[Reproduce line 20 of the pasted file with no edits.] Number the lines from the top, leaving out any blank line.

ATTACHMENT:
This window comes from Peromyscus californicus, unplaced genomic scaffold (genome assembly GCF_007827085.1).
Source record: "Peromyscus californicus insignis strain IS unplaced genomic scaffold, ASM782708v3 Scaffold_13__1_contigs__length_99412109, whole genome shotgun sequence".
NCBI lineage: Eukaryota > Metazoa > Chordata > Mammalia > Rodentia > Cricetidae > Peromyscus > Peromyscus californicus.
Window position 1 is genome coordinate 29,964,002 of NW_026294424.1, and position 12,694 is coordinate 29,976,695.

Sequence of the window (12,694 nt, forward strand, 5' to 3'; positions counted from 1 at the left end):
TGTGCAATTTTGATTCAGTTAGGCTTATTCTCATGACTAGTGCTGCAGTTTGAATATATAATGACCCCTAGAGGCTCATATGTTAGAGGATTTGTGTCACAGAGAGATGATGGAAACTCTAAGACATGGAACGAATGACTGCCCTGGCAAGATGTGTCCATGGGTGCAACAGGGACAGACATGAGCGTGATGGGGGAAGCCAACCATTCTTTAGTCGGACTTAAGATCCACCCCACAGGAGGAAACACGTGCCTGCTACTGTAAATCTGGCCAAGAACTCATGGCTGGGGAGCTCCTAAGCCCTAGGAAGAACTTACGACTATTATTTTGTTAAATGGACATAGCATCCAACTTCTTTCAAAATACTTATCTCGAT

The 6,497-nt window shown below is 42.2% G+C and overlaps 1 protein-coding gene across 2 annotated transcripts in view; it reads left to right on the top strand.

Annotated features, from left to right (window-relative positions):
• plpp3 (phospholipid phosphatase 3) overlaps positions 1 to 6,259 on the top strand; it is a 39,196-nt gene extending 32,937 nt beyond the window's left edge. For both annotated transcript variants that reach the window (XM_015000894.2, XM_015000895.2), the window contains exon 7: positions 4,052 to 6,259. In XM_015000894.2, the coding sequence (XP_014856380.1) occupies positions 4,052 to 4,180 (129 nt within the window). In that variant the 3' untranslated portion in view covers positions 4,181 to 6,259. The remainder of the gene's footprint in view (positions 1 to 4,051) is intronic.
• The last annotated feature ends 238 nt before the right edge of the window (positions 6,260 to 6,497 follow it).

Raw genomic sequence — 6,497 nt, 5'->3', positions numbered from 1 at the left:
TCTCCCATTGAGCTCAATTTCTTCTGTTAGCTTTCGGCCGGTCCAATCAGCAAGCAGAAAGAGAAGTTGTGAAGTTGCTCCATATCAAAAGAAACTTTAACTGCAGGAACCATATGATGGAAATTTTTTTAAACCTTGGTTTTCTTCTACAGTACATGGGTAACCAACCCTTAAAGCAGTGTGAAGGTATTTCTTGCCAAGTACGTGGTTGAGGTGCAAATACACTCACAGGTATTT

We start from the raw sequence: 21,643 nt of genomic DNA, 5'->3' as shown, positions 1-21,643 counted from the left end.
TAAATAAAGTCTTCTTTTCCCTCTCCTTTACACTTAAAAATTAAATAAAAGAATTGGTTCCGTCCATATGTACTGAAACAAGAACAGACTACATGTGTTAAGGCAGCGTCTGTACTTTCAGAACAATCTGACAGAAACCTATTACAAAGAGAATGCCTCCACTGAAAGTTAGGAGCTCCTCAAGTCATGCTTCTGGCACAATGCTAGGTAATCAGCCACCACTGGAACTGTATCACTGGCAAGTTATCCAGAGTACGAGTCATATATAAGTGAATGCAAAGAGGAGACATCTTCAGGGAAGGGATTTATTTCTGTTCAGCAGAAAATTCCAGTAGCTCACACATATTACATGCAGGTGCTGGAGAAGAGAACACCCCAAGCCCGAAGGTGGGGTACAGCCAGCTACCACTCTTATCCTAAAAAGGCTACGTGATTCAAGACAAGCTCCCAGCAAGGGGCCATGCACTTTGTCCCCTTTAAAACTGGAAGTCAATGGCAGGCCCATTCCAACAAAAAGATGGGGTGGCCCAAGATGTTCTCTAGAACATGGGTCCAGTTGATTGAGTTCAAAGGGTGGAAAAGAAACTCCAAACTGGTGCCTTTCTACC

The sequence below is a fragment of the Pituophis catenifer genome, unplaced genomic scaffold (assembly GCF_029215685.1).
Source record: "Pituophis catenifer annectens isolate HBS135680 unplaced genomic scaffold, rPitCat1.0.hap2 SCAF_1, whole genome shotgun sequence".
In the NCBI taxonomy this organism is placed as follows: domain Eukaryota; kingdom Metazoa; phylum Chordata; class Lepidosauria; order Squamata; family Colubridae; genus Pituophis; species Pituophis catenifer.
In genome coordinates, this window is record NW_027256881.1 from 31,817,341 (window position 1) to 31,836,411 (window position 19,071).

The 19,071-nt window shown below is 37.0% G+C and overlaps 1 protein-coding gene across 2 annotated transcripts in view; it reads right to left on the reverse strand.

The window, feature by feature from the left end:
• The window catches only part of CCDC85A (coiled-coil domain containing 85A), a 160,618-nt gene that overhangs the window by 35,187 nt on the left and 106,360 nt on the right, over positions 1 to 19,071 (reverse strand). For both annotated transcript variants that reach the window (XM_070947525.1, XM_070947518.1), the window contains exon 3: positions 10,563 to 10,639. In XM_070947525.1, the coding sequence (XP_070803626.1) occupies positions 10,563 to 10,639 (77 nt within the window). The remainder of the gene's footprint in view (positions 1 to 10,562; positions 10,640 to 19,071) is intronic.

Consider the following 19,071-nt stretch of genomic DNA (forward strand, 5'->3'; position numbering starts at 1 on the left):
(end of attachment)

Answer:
The window, feature by feature from the left end: